The Global Warming Reader : A Century of Writing about Climate Change
Van Jones, Al Gore, Elizabeth Kolbert, Naomi Klein, and other essential voices on global warming, from its 19th-century discovery to the present, in a volume edited by Bill McKibben, our most widely respected environmental writer With the rise of extreme weather events worldwide--witness the devastation wrought by Hurricanes Sandy, Irene, and Katrina, and the sustained drought across the American West--global warming has become increasingly difficult to deny. What is happening to our planet? And what can we do about it? The Global Warming Reader provides more than thirty-five answers to these burning questions, from more than one hundred years of engagement with the topic. Here is Elizabeth Kolbert's groundbreaking essay "The Darkening Sea," Michael Crichton's skeptical view of climate change, George Monbiot's biting indictment of those who are really using up the planet's resources, NASA scientist James Hansen's testimony before the U.S. Congress, and clarion calls for action by Al Gore, Arundhati Roy, Naomi Klein, Van Jones, and many others. The Global Warming Reader is a comprehensive resource, expertly edited by someone who lives and breathes this defining issue of our time.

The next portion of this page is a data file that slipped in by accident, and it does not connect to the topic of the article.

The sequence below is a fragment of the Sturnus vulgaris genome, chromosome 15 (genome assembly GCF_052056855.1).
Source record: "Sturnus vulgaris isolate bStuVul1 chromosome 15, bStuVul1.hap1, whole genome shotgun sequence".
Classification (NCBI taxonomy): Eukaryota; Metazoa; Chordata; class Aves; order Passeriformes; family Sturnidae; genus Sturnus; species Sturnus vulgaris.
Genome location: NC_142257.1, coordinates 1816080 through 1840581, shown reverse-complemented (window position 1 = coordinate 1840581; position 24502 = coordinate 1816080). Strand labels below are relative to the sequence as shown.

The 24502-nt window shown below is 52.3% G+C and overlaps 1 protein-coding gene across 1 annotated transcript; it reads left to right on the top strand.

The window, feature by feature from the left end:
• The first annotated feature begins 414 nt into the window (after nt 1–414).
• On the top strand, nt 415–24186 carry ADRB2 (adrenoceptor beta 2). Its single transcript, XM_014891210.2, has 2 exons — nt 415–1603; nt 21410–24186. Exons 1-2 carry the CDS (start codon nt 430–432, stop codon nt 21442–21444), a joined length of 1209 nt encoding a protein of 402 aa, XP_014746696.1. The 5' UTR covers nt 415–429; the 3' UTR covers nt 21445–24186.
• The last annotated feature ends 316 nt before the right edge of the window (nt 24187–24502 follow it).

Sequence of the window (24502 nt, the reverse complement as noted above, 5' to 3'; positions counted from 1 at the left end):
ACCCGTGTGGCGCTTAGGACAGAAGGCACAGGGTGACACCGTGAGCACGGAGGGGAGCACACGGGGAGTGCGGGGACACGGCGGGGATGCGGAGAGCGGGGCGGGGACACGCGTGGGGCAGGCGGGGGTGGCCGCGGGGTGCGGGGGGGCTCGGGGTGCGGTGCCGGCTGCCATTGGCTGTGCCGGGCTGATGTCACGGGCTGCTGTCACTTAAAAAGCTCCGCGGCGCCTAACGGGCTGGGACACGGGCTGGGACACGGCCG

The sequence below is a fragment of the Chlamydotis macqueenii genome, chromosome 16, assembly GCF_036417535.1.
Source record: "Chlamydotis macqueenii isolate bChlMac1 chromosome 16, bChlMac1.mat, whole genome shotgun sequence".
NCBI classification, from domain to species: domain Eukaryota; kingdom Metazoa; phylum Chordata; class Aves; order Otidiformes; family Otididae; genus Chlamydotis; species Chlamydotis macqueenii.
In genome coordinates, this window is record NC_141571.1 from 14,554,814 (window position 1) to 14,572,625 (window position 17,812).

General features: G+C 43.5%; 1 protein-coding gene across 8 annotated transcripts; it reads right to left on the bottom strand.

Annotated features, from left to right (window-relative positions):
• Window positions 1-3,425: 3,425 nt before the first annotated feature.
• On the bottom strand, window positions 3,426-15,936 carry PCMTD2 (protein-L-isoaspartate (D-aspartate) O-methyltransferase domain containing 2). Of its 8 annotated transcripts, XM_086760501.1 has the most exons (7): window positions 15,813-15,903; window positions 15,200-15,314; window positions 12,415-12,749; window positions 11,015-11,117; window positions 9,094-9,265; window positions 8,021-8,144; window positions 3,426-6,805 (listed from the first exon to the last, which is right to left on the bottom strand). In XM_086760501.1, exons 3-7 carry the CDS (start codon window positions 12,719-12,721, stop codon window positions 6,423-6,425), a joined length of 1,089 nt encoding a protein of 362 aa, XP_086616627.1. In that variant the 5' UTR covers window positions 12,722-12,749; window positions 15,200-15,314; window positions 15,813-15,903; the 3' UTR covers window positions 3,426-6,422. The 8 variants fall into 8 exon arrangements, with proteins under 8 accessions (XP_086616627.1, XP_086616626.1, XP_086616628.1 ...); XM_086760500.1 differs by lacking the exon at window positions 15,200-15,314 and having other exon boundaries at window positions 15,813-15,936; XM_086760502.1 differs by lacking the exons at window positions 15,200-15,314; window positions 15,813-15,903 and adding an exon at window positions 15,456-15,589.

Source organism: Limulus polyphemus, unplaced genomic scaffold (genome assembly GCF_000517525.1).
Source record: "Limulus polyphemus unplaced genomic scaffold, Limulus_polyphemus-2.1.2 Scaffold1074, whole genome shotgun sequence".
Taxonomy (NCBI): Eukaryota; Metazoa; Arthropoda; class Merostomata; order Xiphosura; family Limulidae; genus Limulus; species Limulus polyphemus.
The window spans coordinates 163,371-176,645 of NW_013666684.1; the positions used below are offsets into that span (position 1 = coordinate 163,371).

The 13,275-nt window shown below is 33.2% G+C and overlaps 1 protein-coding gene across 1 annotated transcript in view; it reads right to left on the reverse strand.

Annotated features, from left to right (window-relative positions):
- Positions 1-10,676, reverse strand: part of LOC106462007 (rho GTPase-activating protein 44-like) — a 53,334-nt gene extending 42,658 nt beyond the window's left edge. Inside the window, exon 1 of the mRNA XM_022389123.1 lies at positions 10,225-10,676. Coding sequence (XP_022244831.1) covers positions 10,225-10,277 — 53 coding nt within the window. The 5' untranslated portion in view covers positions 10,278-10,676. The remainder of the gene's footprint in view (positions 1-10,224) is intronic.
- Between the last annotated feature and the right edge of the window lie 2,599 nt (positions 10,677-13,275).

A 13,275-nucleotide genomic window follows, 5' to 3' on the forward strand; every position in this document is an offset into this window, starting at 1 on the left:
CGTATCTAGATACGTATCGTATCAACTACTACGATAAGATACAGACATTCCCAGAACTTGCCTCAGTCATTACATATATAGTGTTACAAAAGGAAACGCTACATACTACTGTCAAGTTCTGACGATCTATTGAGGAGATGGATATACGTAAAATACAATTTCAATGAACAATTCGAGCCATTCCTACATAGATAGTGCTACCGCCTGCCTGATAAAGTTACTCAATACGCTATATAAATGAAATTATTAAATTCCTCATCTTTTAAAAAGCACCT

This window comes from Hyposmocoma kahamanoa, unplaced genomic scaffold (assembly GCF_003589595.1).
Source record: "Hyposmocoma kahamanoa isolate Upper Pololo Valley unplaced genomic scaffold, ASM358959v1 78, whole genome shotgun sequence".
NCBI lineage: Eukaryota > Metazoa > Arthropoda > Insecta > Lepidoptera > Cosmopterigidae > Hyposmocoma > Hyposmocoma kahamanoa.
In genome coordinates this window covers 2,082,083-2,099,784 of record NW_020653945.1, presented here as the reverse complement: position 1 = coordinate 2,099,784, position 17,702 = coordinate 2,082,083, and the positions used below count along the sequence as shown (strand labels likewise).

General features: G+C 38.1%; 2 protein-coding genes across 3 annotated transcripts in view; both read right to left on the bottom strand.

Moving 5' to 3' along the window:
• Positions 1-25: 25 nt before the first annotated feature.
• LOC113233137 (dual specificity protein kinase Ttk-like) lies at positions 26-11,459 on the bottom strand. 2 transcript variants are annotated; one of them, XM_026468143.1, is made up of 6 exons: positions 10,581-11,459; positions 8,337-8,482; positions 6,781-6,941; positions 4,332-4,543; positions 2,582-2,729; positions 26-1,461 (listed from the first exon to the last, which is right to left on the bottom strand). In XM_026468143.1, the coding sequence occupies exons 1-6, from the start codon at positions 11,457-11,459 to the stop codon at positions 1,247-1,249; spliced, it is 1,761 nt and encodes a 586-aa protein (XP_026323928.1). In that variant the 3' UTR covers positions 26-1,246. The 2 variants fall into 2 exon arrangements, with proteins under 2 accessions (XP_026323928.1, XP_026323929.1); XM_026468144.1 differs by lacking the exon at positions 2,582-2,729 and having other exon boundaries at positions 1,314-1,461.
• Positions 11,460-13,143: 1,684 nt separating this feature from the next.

- Paperback | 421 pages
- 137 x 210 x 25mm | 363g
- 24 May 2012
- Penguin Putnam Inc
- The Penguin Press
- New York, United States
- Illustrations, black and white
"Relevant, timely, and engaging . . . Among the many books available on global warming, this one is unique. . . . One would be hard pressed to create a better list of documents. . . . Highly recommended for lay readers, professionals and activists, and a worthy addition to any general library collection." --Electronic Green Journal
About Schumann Distinguished Scholar Bill McKibben
Bill McKibben is the author of The End of Nature, and The Age of Missing Information. He is a frequent contributor to such publications as Outside, The New York Times, and The New York Review of Books, and a former staff writer at the New Yorker.